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Canada joins U.S. in setting ZEV sales mandate

Canada has joined the U.S. in implementing a zero-emissions vehicle mandate, aiming to make all new cars emission-free by 2035

Canada has joined the U.S. in setting a zero-emission vehicle (ZEV) mandate, calling on automakers to gradually phase out internal combustion engine (ICE) models and sparking frustration and outrage from car manufacturers and electric vehicle critics.

Similar to ZEV policies in the U.S., Canada will now require manufacturers to substitute a certain percentage of ICE sales with either electricity or hydrogen powered models. Currently, automakers will need to boost ZEV sales until they account for 20% of total new car sales by 2026. By 2030, the share increases to 60%, and by 2035, the nation expects 100% of new vehicles sold to be emissions-free.

This move not only represents an aggressive escalation in the country’s fight against climate change, it also signals an alliance of sorts between international regulators and lawmakers. The more countries adopt a ZEV mandate or restrict the sale of ICE vehicles, the fewer alternatives automakers will have. Car manufacturers, at least in the U.S., have started to dial back their expectations for the battery-powered car market and suspended projects that would have ramped up production. Should their calculations indicate that the penalties for failing to meet emissions standards in the U.S. and now Canada outweigh the costs of transitioning to a ZEV-only industry, those shelved plans may be back on the table much earlier than expected.

That being said, nothing is set in stone. A political shift would likely result in the repeal of most, if not all, ZEV mandates. Automakers are also likely to pursue strategies that may delay or slow the transition that regulators and lawmakers envision. Brian Kingston, president of the Canadian Vehicle Manufacturer’s Association, was quick to signal the industry’s response to the new policy. “Achieving higher ZEV sales levels depends on favorable market conditions, stronger consumer purchase incentives…widespread charging infrastructure (and) expanded grid capacity,” he stated.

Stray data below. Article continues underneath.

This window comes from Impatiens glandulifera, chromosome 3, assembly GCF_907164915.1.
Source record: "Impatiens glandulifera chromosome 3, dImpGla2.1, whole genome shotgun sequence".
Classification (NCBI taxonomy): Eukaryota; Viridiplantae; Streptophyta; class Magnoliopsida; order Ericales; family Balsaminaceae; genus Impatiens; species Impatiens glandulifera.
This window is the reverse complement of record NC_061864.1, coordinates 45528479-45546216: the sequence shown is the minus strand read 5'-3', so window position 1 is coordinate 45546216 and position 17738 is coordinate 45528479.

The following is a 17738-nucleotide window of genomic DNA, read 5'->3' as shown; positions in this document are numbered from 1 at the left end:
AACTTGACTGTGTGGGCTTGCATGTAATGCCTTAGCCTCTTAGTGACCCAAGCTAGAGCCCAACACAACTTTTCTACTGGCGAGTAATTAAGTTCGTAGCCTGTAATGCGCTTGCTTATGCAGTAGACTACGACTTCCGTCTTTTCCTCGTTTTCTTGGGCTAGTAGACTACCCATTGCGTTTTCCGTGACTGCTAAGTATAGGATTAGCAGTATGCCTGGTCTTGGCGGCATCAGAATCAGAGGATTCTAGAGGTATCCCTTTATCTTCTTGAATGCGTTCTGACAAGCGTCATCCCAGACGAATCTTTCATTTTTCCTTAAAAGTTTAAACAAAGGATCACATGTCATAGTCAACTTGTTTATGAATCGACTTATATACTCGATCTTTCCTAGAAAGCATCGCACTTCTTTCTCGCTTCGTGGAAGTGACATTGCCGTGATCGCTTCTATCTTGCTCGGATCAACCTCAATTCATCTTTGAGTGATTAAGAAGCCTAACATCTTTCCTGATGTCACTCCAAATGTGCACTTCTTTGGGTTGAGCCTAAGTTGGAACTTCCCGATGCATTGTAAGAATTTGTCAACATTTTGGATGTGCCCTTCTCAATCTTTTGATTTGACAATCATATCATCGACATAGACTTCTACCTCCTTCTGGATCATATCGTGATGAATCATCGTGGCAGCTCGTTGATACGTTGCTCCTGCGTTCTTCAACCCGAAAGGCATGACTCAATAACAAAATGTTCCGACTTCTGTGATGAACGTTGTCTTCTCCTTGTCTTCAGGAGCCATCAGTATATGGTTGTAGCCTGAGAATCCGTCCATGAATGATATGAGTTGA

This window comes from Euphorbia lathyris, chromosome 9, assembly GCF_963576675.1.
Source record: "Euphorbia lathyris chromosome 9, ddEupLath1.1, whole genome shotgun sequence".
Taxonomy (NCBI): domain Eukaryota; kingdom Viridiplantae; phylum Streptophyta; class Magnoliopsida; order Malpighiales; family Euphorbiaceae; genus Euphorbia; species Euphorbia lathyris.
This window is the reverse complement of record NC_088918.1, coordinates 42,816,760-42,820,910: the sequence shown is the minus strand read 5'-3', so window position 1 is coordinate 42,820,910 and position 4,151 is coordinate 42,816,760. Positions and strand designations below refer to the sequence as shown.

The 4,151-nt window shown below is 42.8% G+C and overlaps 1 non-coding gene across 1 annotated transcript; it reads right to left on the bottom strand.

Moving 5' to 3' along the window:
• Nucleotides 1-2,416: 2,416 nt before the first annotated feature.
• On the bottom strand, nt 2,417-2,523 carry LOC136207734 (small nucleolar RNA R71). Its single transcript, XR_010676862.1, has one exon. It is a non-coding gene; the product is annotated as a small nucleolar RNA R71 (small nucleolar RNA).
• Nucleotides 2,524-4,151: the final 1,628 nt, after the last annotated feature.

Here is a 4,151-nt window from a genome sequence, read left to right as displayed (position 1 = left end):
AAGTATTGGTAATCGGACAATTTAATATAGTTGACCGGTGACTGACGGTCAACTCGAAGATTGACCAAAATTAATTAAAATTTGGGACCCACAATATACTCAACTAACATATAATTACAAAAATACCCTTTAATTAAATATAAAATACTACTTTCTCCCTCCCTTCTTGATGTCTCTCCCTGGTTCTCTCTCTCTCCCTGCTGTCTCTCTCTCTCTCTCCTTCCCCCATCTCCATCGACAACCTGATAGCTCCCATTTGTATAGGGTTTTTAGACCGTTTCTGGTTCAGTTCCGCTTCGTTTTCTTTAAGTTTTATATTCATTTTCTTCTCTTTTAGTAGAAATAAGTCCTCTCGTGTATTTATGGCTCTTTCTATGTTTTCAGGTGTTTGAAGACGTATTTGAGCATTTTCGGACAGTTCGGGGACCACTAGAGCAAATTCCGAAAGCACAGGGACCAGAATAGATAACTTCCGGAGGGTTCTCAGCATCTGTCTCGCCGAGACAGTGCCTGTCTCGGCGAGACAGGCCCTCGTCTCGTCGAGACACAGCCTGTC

The EV market, which accounts for nearly all ZEV sales due to difficulties in acquiring hydrogen gas, remains small in Canada as it does in the U.S. In the first nine months of 2023, the number of battery-powered cars in the country hit 132,700. In 2022, researchers estimated the total number of registered vehicles within Canada to be 26.3 million.

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Colin Velez
Colin Velez
Colin Velez is a staff writer/reporter for CBT News. After obtaining his bachelor’s in Communication from Kennesaw State University in 2018, he kicked off his writing career by developing marketing and public relations material for various industries, including travel and fashion. Throughout the next four years, he developed a love for working with journalists and other content creators, and his passion eventually led him to his current position. Today, Colin writes news content and coordinates stories with auto-industry insiders and entrepreneurs throughout the U.S.

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